Accordingly, it appears that Plaintiff could state a claim for a violation of her Fourth Amendment right to be free from excessive force and for violation of her right to bodily integrity. However, the only named Defendant in this case is the Fresno Police Department. Municipal police departments, such as the Fresno Police Department, are not liable for the unconstitutional conduct of its officers. See Monell v. Dep't of Social Servs., 436 U.S. 658, 691 (1978). Fresno Police Department is liable only if "action pursuant to an official municipal policy of some nature caused [the] constitutional tort." Id. Plaintiff has not alleged that, in using excessive force to subdue her and exposing her naked body to multiple officers, the arresting officers were acting pursuant to some Fresno Police Department policy. Accordingly, Plaintiff has failed to state a claim for a constitutional violation by the Fresno Police Department.

The Ninth Circuit has held that "[a] person 'subjects' another to the deprivation of a constitutional right, within the meaning of section 1983, if he does an affirmative act, participates in another's affirmative acts or omits to perform an act which he is legally required to do that causes the deprivation of which complaint is made." Johnson v. Duffy, 588 F.2d 740, 743 (9th Cir. 1978). In order to state a claim for relief under section 1983, Plaintiff must name as defendants the officers that personally acted (or failed to act) in a manner that violated her constitutional rights. If Plaintiff chooses to amend her complaint, she should name as defendants the individual officers that arrested her, describe what actions each took, and explain what harm resulted from those actions.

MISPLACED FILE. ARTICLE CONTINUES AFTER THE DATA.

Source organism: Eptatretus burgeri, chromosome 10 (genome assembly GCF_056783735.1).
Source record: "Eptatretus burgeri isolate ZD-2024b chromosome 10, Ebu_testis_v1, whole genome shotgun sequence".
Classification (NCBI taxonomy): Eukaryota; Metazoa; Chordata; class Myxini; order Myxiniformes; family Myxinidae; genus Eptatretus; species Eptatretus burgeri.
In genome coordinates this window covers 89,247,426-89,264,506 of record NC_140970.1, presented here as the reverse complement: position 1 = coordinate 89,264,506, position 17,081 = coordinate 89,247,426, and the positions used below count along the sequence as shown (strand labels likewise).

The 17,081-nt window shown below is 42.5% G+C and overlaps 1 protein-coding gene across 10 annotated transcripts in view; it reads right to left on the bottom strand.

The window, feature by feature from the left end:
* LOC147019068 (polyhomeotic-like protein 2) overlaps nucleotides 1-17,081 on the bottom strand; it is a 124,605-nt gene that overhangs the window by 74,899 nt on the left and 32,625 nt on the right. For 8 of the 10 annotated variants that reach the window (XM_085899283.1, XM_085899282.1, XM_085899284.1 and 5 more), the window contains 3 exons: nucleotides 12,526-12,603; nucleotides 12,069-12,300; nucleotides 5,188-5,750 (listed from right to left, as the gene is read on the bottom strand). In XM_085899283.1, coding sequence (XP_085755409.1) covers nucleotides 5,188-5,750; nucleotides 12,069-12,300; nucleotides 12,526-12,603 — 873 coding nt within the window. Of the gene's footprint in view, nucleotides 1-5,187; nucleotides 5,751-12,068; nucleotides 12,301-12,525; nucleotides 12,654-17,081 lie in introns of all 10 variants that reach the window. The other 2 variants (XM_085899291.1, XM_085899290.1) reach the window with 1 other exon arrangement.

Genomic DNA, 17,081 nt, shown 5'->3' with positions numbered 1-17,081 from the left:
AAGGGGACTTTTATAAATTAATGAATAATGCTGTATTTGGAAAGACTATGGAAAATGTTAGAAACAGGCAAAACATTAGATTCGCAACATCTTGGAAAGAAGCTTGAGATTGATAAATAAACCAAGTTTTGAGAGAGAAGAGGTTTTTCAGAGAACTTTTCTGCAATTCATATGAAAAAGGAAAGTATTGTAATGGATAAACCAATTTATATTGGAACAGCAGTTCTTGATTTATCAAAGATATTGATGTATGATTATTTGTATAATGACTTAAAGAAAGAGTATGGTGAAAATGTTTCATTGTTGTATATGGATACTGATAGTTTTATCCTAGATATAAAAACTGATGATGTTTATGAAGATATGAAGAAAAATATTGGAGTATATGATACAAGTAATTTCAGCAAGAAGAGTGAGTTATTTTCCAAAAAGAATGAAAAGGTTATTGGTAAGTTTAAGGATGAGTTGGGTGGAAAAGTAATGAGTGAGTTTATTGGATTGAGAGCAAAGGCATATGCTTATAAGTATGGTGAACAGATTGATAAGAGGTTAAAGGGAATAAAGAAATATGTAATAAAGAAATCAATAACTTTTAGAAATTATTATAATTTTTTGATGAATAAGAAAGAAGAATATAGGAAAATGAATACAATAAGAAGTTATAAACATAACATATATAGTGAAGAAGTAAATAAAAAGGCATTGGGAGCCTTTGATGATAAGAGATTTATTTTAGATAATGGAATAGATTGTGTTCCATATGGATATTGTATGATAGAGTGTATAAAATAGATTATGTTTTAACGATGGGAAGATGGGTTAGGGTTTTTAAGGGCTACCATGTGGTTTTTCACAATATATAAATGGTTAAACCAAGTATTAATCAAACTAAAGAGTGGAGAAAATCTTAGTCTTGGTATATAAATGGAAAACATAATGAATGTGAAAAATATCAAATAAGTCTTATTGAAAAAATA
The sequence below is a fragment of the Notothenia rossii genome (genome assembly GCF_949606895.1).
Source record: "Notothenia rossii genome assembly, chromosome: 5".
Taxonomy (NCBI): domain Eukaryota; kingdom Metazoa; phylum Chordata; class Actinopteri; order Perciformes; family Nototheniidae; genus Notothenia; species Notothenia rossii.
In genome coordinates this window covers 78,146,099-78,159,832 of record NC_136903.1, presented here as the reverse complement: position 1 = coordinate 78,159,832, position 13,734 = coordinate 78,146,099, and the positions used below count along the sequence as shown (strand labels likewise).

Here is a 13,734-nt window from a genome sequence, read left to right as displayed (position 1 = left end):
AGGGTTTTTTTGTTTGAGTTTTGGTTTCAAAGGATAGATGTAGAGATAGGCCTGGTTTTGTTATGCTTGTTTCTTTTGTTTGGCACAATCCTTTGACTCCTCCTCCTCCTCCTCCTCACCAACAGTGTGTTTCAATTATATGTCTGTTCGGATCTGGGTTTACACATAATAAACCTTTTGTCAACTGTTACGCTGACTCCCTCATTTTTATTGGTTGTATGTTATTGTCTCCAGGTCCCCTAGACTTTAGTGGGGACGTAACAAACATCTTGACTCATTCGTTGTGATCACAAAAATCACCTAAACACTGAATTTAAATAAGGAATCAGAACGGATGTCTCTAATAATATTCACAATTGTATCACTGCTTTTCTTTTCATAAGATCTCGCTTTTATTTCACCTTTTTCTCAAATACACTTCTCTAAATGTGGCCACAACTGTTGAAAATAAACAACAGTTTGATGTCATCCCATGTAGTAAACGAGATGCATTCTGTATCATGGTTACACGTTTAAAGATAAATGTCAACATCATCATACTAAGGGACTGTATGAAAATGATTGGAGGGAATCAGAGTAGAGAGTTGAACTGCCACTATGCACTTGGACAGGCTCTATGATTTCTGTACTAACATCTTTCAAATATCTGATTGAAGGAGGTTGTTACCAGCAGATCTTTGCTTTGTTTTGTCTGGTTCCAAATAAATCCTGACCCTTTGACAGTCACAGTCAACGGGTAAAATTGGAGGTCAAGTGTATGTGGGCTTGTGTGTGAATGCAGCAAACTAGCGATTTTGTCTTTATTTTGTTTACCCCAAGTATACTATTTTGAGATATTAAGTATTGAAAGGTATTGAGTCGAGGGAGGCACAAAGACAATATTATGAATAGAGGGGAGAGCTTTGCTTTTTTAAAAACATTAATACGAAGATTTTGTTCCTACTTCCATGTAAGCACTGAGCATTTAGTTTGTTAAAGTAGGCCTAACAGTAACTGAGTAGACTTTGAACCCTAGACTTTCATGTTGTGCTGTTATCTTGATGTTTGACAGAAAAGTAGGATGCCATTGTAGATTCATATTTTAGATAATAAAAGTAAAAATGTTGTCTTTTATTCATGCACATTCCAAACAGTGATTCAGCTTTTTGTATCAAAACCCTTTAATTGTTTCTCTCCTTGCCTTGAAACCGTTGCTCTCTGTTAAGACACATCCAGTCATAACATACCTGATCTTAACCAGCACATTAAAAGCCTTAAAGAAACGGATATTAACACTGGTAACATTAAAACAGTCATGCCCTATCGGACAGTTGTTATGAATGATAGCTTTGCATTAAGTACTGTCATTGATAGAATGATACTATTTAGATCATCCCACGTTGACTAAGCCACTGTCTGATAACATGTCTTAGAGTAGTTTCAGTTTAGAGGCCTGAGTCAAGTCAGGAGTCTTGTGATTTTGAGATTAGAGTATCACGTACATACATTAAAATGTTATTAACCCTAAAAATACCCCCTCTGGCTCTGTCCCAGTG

For the reasons stated above, the Court finds that Plaintiff's Complaint does not state a claim for relief under section 1983. The Court will grant Plaintiff one opportunity to file an amended complaint to address the potentially correctable deficiencies noted herein. Noll v. Carlson, 809 F.2d 1446, 1448-49 (9th Cir. 1987). Plaintiff may not change the nature of this suit by adding new, unrelated claims in her amended complaint. George v. Smith, 507 F.3d 605, 607 (7th Cir. 2007). Plaintiff is free to add new defendants as necessary to address the deficiencies noted above.

Plaintiff's amended complaint should be brief, Fed. R. Civ. P. 8(a), but must state what each named defendant did that led to the deprivation of Plaintiff's constitutional or other federal rights. Although accepted as true, the "[f]actual allegations must be [sufficient] to raise a right to relief above the speculative level . . . ." Twombly, 550 U.S. at 555 (citations omitted).

Finally, an amended complaint supercedes the original complaint, Forsyth v. Humana, Inc., 114 F.3d 1467, 1474 (9th Cir. 1997); King v. Atiyeh, 814 F.2d 565, 567 (9thCir. 1981)); accord Forsyth, 114 F.3d at 1474.

Based on the foregoing, it is HEREBY ORDERED that:

1. Plaintiff's complaint is dismissed for failure to state a claim upon which relief may be granted;

2. The Clerk's Office shall send Plaintiff a blank civil rights complaint form;

3. Plaintiff shall file an amended complaint by May 2, 2011; and

4. If Plaintiff fails to file an amended complaint in compliance with this order, this action will be dismissed, with prejudice, for failure to state a claim and failure to prosecute.